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I previously reported (see post) on the Association of Personal Injury Lawyers (APIL) walking out of talks on extending fixed costs in personal injury cases. The latest news is that APIL is now back in. APIL has explained its decision to rejoin the talks being due to the fact that the Civil Justice Council agreed to discuss matters of process, and not just the level of fixed fee, and that it had been offered the opportunity to make a final written submission on this issue to Lord Justice Jackson. Nevertheless, APIL maintains it still has “profound skepticism” about the need to extend fixed costs.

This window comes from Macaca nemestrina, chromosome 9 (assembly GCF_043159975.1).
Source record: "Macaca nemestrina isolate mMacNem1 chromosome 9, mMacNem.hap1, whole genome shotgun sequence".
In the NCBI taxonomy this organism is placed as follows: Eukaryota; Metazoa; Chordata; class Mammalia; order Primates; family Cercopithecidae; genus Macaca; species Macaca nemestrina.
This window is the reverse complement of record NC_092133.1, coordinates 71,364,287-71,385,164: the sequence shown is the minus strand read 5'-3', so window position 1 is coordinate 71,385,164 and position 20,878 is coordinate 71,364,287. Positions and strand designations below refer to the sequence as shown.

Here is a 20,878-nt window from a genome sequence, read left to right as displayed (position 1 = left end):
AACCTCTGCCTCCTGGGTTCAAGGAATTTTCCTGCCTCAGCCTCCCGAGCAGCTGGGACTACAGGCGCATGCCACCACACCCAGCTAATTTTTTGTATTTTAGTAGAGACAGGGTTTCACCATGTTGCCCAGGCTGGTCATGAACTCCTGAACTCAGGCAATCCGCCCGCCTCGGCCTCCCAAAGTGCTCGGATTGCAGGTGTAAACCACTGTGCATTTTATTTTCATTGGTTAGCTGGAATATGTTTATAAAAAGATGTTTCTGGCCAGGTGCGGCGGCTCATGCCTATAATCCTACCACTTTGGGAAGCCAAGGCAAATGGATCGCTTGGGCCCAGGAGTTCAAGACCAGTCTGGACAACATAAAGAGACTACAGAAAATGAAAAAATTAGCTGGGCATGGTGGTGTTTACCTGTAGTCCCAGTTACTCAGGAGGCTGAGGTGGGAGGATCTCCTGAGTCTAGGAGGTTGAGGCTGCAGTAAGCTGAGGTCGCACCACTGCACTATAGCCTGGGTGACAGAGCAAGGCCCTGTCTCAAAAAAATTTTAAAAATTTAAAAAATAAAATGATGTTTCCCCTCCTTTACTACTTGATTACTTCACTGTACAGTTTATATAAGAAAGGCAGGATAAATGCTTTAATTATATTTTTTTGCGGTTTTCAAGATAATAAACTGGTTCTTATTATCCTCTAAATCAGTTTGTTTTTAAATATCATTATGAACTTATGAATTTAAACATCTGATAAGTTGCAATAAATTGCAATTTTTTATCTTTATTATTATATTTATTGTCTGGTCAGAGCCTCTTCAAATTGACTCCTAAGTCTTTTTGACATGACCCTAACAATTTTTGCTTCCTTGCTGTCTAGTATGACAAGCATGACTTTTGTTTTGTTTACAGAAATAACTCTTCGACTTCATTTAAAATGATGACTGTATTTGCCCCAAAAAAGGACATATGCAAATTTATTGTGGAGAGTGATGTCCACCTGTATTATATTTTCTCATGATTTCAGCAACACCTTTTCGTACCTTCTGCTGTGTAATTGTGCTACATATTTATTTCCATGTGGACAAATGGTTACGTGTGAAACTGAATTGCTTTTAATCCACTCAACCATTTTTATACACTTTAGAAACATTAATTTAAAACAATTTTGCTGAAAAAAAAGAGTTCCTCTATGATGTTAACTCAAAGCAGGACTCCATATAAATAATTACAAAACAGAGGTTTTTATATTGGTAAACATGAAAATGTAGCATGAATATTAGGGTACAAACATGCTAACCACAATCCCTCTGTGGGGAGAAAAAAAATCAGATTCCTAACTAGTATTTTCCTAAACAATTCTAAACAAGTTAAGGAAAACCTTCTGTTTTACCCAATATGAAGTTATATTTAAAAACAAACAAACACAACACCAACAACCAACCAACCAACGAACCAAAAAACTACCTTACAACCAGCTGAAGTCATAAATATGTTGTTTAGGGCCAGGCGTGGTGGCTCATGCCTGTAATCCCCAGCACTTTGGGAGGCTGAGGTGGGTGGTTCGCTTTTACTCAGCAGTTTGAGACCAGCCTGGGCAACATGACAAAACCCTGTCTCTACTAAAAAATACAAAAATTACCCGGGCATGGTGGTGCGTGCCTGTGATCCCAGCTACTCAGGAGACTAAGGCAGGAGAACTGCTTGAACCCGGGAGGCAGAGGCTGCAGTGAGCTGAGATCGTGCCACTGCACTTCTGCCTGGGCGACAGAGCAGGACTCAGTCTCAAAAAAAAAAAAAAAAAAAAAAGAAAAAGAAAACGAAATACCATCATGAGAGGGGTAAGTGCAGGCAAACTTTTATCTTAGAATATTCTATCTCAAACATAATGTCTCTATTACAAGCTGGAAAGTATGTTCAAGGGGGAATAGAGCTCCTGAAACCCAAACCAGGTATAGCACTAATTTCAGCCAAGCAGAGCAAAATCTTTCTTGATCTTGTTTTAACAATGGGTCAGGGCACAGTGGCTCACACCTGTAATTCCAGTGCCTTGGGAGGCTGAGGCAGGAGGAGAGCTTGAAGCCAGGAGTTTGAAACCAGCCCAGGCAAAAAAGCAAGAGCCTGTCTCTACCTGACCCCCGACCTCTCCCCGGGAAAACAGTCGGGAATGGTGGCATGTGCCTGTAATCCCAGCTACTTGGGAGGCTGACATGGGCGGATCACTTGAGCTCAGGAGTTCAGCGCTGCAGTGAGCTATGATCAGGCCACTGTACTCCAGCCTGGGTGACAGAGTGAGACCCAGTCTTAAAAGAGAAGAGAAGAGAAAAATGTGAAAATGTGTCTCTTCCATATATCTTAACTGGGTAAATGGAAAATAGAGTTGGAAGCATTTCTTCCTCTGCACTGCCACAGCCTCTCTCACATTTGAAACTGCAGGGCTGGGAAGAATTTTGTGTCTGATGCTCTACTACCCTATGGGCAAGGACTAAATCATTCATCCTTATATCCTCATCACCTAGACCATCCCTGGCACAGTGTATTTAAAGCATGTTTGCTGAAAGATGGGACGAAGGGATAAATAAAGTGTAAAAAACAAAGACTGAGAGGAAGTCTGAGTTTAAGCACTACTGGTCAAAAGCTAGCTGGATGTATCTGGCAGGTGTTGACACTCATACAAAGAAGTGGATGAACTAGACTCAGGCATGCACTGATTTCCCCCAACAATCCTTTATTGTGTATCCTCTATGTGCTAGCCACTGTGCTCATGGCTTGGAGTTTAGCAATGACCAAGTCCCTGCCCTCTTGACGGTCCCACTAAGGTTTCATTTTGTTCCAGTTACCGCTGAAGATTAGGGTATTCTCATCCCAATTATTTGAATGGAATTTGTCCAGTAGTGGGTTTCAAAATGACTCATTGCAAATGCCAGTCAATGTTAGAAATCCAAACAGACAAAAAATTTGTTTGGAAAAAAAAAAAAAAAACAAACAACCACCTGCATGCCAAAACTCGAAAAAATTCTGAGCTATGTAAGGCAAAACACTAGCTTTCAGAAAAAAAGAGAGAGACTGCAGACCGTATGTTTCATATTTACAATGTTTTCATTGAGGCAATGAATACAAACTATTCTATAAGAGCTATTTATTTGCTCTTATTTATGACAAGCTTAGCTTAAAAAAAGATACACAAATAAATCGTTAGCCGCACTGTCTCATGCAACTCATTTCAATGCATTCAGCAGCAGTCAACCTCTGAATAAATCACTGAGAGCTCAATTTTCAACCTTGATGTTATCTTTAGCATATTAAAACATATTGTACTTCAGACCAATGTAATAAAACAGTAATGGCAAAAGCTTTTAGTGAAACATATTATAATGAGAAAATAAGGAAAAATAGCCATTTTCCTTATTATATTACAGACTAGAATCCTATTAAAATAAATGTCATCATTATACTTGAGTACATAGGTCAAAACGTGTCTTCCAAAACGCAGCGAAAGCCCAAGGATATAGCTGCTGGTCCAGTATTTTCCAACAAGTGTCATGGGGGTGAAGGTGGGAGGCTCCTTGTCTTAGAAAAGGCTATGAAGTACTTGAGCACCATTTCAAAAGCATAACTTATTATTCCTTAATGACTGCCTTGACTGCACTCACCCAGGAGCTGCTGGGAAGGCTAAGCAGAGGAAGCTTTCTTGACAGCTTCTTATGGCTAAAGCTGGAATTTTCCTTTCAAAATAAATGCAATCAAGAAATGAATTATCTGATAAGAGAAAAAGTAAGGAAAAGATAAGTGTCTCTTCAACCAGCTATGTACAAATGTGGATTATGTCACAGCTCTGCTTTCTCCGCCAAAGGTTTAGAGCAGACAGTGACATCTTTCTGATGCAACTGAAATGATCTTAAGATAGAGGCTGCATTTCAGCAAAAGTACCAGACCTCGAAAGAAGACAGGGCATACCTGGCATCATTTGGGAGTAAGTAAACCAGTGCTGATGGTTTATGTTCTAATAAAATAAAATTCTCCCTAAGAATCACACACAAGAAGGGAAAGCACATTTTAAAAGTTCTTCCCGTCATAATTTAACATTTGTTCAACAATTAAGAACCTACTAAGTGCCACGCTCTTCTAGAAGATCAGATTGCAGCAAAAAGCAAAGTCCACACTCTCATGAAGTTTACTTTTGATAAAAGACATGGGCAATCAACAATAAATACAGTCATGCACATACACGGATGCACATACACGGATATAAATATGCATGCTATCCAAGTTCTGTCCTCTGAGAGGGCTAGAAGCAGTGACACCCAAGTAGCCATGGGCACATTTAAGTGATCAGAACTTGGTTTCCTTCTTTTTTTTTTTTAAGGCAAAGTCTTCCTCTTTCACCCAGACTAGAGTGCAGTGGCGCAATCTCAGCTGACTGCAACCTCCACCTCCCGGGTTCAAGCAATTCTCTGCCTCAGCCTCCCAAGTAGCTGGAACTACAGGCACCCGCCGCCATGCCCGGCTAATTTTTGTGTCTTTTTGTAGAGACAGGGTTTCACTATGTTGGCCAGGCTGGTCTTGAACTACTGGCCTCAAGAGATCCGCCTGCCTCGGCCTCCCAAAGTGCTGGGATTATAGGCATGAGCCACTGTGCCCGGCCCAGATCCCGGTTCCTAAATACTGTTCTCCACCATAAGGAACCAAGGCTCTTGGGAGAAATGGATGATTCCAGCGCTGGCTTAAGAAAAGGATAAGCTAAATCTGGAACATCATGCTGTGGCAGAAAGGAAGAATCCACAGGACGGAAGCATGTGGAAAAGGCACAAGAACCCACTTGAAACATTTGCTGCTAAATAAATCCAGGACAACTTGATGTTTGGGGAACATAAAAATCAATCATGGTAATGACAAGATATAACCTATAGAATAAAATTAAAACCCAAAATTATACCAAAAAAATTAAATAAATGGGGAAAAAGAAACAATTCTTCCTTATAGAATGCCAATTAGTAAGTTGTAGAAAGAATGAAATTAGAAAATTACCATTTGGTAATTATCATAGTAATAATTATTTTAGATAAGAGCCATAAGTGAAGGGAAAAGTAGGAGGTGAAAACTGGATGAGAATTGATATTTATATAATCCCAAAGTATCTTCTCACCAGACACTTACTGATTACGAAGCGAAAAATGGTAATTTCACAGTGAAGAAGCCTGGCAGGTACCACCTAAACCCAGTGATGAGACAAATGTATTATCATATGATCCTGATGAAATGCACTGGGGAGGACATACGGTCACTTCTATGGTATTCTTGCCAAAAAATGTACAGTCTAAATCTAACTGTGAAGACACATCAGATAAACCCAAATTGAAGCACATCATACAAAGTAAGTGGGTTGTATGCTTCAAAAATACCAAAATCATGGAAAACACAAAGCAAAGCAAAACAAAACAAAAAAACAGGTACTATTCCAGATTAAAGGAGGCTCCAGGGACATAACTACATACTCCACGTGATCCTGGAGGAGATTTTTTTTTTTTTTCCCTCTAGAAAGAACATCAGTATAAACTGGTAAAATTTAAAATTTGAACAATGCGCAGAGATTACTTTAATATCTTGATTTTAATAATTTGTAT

In a further boost to Jackson LJ, the new Lord Chief Justice, in a recent interview with the BBC, expressed the hope that the cost of civil litigation would be "properly examined" following the publication of Jackson LJ’s report. There is building up a virtually unstoppable momentum behind the idea that radical changes need to be made to control legal costs. Whichever party comes to power after the next election (and at this stage it might be either the Conservative party or the Tory party) there is not going to be an injection of fresh public money to pay for the costs the current system creates. Any change is going to be focused on limiting the costs that are incurred during the process or the costs that are recoverable at the end.
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